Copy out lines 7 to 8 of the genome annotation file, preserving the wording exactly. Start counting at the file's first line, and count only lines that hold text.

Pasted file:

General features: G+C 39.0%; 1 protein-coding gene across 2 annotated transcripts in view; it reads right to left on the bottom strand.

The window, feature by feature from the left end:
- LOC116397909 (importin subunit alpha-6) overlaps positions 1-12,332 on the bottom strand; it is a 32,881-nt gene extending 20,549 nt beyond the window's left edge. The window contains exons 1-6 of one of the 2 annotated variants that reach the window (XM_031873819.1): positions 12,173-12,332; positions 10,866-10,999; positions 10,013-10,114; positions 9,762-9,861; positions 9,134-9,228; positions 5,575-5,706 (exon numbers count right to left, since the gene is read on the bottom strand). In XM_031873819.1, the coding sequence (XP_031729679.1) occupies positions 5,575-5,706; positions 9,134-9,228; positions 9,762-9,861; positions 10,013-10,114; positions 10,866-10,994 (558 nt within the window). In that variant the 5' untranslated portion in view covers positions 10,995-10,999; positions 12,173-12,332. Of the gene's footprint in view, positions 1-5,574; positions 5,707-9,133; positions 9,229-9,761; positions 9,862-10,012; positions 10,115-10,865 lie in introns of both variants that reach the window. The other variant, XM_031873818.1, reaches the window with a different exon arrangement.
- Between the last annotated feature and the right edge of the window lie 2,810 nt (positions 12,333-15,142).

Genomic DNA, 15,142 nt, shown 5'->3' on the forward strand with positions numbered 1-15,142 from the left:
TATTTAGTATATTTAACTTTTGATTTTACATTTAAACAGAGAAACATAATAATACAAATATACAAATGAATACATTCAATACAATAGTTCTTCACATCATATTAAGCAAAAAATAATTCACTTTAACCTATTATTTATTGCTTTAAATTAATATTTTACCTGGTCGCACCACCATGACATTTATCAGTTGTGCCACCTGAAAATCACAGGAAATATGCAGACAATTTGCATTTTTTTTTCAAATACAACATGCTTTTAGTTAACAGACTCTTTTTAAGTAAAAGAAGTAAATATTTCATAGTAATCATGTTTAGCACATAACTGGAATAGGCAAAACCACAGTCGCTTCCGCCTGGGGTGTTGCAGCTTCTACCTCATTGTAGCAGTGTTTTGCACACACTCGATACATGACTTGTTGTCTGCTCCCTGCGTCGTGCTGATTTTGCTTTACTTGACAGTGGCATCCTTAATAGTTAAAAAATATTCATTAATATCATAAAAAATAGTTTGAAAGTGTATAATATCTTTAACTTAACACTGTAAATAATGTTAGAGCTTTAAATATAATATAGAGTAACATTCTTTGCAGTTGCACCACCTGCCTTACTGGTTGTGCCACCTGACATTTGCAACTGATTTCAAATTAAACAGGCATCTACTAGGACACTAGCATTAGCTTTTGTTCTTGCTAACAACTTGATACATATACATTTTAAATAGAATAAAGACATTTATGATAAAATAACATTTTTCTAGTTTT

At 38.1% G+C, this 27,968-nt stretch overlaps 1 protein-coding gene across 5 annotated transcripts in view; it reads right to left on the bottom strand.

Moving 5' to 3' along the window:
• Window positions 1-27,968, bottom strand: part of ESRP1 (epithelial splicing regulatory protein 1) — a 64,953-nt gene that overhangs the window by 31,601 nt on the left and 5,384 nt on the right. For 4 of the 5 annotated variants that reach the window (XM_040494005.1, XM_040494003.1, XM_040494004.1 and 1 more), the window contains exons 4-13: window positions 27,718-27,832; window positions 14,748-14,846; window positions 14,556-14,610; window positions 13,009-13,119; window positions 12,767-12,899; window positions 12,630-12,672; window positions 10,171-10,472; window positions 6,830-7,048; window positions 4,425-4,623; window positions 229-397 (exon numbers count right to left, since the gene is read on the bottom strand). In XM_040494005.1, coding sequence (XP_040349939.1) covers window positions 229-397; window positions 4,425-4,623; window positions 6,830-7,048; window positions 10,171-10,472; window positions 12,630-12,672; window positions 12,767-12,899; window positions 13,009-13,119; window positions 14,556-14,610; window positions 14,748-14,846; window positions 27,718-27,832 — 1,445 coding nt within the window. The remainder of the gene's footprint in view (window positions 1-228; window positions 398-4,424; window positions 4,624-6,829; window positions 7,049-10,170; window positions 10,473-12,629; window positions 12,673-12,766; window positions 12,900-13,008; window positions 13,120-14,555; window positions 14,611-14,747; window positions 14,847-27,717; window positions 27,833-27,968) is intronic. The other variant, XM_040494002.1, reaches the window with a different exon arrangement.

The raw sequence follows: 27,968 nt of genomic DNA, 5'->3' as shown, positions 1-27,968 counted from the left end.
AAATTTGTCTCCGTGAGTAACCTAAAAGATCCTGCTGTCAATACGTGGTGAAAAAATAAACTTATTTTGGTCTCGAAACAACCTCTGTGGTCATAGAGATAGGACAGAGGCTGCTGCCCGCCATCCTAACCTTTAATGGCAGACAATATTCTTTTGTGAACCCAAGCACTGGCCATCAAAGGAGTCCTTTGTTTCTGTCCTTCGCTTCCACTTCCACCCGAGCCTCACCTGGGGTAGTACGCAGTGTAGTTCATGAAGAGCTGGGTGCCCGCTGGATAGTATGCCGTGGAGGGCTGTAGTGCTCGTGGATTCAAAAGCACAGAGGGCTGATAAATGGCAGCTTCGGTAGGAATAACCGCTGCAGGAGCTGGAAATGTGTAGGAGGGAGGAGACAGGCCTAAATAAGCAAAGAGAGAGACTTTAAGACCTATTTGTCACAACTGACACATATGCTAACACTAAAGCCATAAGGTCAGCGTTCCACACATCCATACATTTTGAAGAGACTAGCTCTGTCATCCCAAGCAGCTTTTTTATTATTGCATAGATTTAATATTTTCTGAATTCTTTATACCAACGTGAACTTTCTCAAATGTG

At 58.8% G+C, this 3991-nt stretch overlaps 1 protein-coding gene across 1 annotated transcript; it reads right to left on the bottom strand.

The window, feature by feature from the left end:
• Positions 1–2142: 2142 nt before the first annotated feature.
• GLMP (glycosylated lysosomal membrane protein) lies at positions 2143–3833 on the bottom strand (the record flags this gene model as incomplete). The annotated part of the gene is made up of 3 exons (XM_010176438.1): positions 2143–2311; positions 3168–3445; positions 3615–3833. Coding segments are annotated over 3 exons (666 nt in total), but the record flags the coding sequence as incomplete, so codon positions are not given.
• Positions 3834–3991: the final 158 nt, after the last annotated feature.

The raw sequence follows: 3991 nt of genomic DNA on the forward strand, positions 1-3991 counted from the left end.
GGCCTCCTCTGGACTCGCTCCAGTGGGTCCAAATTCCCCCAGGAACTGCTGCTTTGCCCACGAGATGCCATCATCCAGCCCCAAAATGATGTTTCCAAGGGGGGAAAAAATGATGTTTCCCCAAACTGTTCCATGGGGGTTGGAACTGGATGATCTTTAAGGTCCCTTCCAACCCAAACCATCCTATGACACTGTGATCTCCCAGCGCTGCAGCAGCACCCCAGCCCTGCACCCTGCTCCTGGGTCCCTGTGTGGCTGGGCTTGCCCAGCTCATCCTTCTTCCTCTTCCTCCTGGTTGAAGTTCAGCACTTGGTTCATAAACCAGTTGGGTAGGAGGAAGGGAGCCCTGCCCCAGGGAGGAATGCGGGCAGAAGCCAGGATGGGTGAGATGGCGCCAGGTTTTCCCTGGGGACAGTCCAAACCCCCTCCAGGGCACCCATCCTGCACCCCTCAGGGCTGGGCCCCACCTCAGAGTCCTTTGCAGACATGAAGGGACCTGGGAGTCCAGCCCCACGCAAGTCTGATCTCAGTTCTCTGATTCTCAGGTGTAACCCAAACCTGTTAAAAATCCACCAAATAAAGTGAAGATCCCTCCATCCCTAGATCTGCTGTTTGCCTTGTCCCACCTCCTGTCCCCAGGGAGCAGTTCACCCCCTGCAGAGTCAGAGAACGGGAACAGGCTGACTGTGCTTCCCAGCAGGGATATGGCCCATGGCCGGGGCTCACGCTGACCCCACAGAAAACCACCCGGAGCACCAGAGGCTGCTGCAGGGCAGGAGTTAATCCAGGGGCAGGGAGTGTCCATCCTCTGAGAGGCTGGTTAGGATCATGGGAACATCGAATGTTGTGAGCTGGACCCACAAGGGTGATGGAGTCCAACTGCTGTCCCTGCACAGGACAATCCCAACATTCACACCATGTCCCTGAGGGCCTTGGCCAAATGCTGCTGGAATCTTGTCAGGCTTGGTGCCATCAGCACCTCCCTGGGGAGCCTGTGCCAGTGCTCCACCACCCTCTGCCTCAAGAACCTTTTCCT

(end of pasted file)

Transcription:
At 38.1% G+C, this 27,968-nt stretch overlaps 1 protein-coding gene across 5 annotated transcripts in view; it reads right to left on the bottom strand.

Moving 5' to 3' along the window: